Hank laughed, “Well it ain’t the first time you been engaged and I’m betting it won’t be the last neither.”

Belly first, a star clad man with a ten-gallon hat joined them from a back room.


“Howdy Russel! Good to see you!”

Sheriff Russel looked him up and down, “Hi Harold.” then turned to Dottie, “Run along now Dottie, I’ll see you later.” Dottie kissed him on the cheek, said her goodbyes and delicately left the office.  

“So, you and Ms. Dottie! When’s the date Sheriff?”

“Don’t you worry, you’ll get your invitation. Just like every other Tom, Dick and Harry in Dogwood.”

“Well, I got you an early wedding present on the back of Sally.”

“Tucker? Already? Kinda quick for you, isn’t it? We just put bounty out yesterday.” The blond haired, pudgy sheriff appeared surprised. “I half planned to go looking for your body when you got into a tangle.”

“He came quite willingly, I don’t know what you were so worried for. Where do you want him?”

“In the cell of course. Where else would you put ‘em?”

“You bet.”  Harold nodded to the middle-aged man and went to collect Tucker’s body. Sheriff’s gon’ be some pissed when he realizes he’s got a dead body sittin' in his cell. He laughed to himself as he shouldered the deadweight and walked in the door.

“You didn’t tell me you shot him! Take em’ out the back way, Man.”

“Nah, you said you wanted him in the cell so that’s where he goes.”

Harold roughly dumped off Tucker on the cot. “Now. Let’s have it. I have places to be.”

“Geez man. Luther’s going to be in a some foul mood after he has to cart the body out to his carriage to casket him.”

“Seems like a Luther problem. Bounty?”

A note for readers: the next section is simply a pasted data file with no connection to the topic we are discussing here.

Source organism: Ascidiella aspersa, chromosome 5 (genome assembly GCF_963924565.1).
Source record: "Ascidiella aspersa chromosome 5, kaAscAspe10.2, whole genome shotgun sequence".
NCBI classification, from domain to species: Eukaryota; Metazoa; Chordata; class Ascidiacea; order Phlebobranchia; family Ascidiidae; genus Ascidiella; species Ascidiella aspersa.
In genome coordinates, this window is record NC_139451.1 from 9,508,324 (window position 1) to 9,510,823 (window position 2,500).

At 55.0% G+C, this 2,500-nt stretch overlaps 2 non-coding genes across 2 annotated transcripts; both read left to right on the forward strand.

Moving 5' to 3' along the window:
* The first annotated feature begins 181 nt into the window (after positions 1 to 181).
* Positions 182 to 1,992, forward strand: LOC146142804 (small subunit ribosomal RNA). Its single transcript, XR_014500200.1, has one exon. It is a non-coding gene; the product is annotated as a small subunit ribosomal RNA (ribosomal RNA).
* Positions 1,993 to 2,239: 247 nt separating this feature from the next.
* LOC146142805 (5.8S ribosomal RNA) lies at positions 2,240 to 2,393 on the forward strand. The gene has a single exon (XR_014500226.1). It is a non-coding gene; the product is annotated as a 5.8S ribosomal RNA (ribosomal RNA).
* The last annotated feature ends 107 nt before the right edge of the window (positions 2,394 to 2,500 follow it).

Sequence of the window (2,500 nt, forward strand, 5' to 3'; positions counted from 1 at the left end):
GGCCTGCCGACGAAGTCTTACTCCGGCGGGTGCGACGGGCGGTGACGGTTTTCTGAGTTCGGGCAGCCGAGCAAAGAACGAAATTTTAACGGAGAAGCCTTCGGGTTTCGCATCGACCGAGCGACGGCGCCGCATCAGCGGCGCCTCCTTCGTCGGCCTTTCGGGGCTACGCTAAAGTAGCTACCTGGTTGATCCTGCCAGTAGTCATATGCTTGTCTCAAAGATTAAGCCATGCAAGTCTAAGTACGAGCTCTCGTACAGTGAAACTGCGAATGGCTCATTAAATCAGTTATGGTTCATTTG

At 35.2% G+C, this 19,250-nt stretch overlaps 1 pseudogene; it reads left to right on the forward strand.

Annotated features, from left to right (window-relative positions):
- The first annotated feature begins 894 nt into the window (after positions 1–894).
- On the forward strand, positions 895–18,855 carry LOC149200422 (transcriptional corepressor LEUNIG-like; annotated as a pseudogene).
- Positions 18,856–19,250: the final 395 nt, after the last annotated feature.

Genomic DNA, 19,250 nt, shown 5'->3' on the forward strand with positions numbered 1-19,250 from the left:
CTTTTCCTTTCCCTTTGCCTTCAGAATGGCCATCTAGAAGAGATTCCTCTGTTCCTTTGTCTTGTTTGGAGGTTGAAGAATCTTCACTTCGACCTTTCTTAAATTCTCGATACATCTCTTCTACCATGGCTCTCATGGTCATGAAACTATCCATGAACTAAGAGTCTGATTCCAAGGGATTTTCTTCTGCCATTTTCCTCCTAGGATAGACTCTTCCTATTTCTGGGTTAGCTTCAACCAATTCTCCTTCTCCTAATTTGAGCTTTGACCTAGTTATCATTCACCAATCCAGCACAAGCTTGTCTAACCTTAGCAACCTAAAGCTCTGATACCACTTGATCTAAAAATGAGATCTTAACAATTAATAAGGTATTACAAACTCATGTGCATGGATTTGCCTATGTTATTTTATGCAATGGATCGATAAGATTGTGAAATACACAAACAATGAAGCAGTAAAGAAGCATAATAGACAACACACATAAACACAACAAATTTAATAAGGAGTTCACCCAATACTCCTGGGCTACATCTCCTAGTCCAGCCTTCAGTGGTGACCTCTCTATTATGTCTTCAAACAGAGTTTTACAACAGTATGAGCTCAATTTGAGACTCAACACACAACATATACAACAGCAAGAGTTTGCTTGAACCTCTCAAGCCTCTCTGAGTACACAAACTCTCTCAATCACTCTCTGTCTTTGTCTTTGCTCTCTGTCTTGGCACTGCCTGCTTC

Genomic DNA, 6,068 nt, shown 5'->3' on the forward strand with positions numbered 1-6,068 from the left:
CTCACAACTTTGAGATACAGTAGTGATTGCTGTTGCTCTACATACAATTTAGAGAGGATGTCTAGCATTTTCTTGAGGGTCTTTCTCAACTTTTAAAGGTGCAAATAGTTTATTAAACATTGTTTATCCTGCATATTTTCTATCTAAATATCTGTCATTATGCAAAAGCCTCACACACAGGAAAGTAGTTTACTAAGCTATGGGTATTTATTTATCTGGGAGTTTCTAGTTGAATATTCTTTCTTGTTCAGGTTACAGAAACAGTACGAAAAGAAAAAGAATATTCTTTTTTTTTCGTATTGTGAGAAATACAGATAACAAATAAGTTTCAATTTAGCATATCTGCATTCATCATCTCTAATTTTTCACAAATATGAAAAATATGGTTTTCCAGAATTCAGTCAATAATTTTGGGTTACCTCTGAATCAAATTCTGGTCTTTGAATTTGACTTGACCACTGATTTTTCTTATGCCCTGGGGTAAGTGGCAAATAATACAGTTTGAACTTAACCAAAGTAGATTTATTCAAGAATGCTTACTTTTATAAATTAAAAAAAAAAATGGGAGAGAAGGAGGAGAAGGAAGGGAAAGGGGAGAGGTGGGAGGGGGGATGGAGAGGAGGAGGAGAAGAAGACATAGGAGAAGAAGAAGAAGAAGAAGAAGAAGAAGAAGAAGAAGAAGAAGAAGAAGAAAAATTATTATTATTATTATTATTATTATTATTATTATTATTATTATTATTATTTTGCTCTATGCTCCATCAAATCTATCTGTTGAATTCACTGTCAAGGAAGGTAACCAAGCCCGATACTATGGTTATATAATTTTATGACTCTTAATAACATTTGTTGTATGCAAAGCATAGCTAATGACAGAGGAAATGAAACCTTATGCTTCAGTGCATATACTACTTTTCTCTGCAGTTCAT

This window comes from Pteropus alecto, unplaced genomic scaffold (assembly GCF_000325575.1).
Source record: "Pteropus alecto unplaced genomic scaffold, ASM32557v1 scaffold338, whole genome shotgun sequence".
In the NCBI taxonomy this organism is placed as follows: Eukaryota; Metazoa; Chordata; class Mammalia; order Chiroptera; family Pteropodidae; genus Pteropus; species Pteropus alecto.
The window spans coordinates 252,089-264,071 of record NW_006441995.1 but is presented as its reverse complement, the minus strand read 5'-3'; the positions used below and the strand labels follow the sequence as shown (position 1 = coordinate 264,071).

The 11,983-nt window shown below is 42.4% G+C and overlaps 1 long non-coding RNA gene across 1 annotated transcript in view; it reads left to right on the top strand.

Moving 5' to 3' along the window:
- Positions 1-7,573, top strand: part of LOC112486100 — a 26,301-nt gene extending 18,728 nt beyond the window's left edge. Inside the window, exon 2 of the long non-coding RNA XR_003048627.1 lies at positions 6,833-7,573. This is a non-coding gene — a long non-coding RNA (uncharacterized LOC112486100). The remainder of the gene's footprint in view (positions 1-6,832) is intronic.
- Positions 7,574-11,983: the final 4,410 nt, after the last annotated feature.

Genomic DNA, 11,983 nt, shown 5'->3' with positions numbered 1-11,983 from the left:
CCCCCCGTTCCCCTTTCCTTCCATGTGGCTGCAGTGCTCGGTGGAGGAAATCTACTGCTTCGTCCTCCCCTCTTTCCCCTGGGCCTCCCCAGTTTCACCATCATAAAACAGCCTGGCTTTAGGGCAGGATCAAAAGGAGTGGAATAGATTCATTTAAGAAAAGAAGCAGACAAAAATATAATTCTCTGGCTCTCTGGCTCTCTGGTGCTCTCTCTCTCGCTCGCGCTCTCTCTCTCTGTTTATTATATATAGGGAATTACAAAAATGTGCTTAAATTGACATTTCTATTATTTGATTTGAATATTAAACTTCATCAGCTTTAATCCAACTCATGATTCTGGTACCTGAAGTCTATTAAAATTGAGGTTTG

“Yeah, yeah, I’m getting there.” Sheriff Russel flipped through a jangle of keys with one hand on his locked desk.

“Anytime now would be great.”

Russel finally handed him an envelope. “There you be. Now, I ‘spose you met Garner Adams down at Jim’s?”

“Supposing I did, how’d you know I was at Jim’s?”

“You’re a creature of habit Harold, well that, and you reek of Jim’s cheap whiskey. About that Mr. Adams, what did he say to you?”

“Told me he had animals stolen.”

“Yeah, told me the same. ‘Cept I just got a telegraph this morning. Here, have a read.”

Hank took the small card.

To Sheriff Russel Bowker of Dogwood STOP
Known gun fighter cattle rustlers and thieves headed your way STOP
Gun fighter wearing all black left three men dead in townsend STOP
Couple of his gang ran their mouths at the saloon and mentioned heading to dogwood to meet with him for some QUOTE easy pickens STOP
Townsend sheriff was just glad to be rid of him and did not chase STOP
They say he is fast and ruthless seemed to enjoy the killing STOP
I broke a leg when my horse fell and am laid up here for a while STOP
Sincerely Deputy Charlie Carmichael


“So, what’s Charlie doing in Townsend?”

“Sent him there after Tucker, seems he found the gang and you found Tucker. Anywhose, if Charlie is right, Garner Adams would fit the bill.”